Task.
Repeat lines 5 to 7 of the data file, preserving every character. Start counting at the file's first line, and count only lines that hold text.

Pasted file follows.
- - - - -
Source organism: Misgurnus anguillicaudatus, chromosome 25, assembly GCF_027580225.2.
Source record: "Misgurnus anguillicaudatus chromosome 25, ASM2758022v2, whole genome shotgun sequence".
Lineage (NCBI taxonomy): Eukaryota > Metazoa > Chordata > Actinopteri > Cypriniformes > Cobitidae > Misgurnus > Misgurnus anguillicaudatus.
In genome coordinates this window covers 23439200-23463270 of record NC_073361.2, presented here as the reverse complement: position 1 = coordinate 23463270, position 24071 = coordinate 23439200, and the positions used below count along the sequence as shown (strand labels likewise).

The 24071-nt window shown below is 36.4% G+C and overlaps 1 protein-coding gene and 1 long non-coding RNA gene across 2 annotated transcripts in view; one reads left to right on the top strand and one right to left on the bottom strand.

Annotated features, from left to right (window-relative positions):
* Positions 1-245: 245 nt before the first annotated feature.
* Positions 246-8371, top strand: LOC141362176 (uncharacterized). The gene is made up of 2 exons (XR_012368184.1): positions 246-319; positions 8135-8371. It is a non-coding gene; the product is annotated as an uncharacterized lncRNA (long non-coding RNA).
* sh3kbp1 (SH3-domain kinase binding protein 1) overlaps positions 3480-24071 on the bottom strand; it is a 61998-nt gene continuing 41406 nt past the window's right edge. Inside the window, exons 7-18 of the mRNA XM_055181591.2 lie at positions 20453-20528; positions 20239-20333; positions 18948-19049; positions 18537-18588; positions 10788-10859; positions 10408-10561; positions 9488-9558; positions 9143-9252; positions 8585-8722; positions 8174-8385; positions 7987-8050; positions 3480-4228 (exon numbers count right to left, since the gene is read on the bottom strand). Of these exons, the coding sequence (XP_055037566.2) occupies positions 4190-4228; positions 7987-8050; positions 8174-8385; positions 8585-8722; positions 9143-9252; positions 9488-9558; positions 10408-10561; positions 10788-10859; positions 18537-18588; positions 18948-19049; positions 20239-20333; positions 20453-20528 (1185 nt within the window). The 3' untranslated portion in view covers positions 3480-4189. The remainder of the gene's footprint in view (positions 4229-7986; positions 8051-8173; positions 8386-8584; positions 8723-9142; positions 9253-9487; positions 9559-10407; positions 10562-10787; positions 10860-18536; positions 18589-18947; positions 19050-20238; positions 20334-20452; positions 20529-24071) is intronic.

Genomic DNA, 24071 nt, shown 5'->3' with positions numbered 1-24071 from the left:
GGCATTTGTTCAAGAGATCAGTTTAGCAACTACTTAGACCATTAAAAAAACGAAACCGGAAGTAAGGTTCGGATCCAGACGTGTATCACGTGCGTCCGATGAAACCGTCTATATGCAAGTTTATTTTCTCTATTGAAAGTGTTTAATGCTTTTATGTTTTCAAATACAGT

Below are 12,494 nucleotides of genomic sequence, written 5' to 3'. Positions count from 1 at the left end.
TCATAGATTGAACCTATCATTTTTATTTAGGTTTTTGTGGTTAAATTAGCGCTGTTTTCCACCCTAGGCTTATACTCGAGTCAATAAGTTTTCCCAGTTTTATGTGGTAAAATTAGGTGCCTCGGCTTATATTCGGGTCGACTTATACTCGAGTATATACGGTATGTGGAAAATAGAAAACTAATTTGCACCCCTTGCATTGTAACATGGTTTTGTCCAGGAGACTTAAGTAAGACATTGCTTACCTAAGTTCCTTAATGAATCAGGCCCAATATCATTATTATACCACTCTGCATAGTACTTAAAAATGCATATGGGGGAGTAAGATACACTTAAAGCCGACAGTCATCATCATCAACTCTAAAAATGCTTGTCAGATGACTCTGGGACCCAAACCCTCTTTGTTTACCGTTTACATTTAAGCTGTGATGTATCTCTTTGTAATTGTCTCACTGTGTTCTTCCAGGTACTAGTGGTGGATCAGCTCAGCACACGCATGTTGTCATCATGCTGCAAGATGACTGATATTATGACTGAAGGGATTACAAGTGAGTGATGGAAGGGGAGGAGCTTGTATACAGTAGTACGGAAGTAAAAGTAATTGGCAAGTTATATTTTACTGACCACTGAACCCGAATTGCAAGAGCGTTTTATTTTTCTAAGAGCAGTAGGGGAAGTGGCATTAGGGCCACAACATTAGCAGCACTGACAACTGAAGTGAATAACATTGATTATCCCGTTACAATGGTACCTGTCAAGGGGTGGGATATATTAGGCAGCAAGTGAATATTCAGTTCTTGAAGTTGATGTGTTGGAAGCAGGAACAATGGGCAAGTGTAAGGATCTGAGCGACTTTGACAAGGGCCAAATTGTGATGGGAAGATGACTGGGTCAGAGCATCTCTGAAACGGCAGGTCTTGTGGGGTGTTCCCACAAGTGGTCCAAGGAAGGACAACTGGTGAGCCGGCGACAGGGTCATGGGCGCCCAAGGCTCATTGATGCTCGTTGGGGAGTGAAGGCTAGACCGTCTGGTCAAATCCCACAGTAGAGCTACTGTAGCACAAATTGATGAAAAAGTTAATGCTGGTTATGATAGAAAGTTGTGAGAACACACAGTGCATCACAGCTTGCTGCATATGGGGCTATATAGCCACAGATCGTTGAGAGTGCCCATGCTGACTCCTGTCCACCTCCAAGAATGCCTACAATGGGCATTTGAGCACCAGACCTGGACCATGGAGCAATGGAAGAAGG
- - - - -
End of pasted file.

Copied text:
The 24071-nt window shown below is 36.4% G+C and overlaps 1 protein-coding gene and 1 long non-coding RNA gene across 2 annotated transcripts in view; one reads left to right on the top strand and one right to left on the bottom strand.

Annotated features, from left to right (window-relative positions):
* Positions 1-245: 245 nt before the first annotated feature.